Saying the Magic Word - Part 3

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After crafting one of comicdom’s most beloved all-ages adventure stories; Jeff Smith takes his turn on one of comicdom’s most beloved heroes.  He stopped by to chat about his upcoming Shazam miniseries.

Part One
Part Two

BROKEN FRONTIER: Of the characters, you’re obviously using Mary Marvel, Tawky Tawny, and Mr. Mind.  Were these characters all your choices?

JEFF SMITH: As soon as I hit on the Monster Society of Evil, you immediately have to include Mr. Mind, because that was his first story and when he came to Earth.  But he’s kind of in the background.  Savannah is actually Captain Marvel’s main nemesis, his Joker or Luthor if you will.  And in the original he plays a very minor role in the Monster Society.  I brought him back and gave him a much larger role in the story because he’s a good character.  He’s a short little bald guy with a huge ego and I love him.

BF: Out of all of them, which one of the characters was the most fun to write and which one was the most fun to draw?

JS: I started off having the most fun with Billy.  I was surprised he had a personality first of all. [Laughs]  If you read the old comic you know what I mean.

But Mary was just a lot of fun to write.  When I looked at the old Whiz comics and the origin stories the kids were a lot younger than we would remember them.  We look at Billy as being close to fifteen and Mary was his twin.  But when you look at those early Whiz comics Billy looks like he’s about 10 and that really hit with me because that really stretches the difference between him and Captain Marvel.  It’s a bigger polarization and I thought that was a good contrast.  And it’s the same with Mary.

So, I put Billy between 8-10 year old (but never really specify) and made Mary a little younger (I didn’t see a need to follow the twin thing).  And I also started playing around with the idea that Mary gets her Shazam power when a stray bolt shoots out of Captain Marvel’s thigh and hits her.  Kind of playing off the old Greek God origins and mythology like Athena being born out of Zeus’ forehead.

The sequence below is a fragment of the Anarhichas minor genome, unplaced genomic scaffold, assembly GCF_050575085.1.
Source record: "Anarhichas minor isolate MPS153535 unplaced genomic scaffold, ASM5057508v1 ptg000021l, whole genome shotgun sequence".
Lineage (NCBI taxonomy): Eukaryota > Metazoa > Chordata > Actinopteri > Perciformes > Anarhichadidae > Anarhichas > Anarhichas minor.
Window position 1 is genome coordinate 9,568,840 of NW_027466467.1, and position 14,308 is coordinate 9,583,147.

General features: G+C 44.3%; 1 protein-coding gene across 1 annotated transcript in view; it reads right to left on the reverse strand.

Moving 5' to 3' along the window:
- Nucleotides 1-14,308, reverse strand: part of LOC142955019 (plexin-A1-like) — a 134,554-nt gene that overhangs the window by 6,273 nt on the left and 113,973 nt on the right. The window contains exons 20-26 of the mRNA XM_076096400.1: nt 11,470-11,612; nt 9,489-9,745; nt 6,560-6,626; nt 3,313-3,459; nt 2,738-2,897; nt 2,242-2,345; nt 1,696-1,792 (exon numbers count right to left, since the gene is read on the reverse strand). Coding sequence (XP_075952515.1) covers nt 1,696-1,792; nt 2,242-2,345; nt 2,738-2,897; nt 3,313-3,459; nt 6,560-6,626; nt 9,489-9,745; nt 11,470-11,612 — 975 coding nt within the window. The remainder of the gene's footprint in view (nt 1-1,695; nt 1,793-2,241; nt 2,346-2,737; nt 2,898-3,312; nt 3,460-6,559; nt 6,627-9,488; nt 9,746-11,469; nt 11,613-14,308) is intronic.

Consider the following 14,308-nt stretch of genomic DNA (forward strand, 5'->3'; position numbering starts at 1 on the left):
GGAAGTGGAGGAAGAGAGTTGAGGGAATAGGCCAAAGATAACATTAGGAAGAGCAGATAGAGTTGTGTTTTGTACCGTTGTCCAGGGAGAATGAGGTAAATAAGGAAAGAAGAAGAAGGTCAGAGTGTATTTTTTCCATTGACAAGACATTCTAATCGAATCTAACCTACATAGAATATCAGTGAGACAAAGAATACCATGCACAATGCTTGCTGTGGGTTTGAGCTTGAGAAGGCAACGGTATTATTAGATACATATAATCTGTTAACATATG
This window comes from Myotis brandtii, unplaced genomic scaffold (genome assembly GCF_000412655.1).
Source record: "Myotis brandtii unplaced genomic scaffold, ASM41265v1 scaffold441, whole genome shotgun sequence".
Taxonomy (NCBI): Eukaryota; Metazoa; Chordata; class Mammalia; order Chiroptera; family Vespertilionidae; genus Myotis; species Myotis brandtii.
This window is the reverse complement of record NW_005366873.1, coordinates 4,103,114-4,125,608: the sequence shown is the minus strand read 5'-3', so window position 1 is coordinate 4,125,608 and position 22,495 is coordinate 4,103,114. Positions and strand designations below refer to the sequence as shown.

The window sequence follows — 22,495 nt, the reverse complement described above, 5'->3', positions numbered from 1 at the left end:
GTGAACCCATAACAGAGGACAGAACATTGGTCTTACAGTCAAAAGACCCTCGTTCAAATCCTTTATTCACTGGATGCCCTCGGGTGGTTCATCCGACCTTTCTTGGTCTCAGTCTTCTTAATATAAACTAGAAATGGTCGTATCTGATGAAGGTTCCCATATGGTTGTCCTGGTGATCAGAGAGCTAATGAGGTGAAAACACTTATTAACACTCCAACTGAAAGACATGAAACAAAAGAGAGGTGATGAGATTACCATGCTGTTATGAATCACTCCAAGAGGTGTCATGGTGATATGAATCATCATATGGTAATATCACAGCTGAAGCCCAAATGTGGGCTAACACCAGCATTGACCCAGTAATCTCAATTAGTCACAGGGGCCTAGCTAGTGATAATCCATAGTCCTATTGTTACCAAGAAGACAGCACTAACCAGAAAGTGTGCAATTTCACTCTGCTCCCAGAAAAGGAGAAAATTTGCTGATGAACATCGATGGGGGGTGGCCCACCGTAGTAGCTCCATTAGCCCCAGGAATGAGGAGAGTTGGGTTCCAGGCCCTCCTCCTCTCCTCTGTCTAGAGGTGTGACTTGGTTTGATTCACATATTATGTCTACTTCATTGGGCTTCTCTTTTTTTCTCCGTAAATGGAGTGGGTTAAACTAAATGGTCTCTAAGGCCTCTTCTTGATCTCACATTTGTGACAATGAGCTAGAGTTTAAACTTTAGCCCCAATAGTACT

It was my way to have a mythological birth for Mary.  She ends up getting some of his powers but not much – not enough to make her big and not enough to make her as strong as Billy gets.  BUT, she is vulnerable and she can fly faster than Billy.  So her personality came out of that and she just became a lot of fun to write.

The most fun to draw was Tawky Tawny, by far.  Something about the tiger stripes was really difficult, but when you get it working it’s really cool.

BF: I wanted to ask you a bit about that transformation, I’ve read before that when Billy becomes Captain Marvel he basically becomes an adult because it not only affects his body but also his mind.  With Mary, you mentioned that she only gets the stray lightning bolt and not all the power so she basically stays a child.  Was that an attempt on your part to keep a real separation between them and show that contrast?

JS: Definitely.  I look at Captain Marvel almost like a genie and Billy as Aladdin.  And him saying the magic word is then akin to him rubbing the lamp and this genie appears.  So it’s Billy, but it’s not Billy.  Captain Marvel actually is this entity, this genie, this power who has been around through all these civilizations and then he has to be attached to a host.  So now he’s attached, and even tasked, to Billy by the Wizard.  So Billy and Captain Marvel have to get to know each other first and slowly become one person.

Mary on the other hand just gets some powers and doesn’t really change who she is at all in that sense.  That’s how I thought of it.  It seemed like that from the early books as well, not so specifically, but it seemed like Billy and Captain Marvel were slightly separate.  It’s not like Billy’s body is enlarged and becomes 25 years old.

BF: In line with that do they exist at the same plane?  Like, are there times when Captain Marvel will be there and he’ll here Billy’s voice and vice versa?

JS: Well, some stuff I want you to read the book for. [Laughs] 

BF: [Laughs] I will say that you don’t have to worry, I’m not going to skip this book because of the interview.

JS: [Laughs] But still I’ve got to leave some surprises!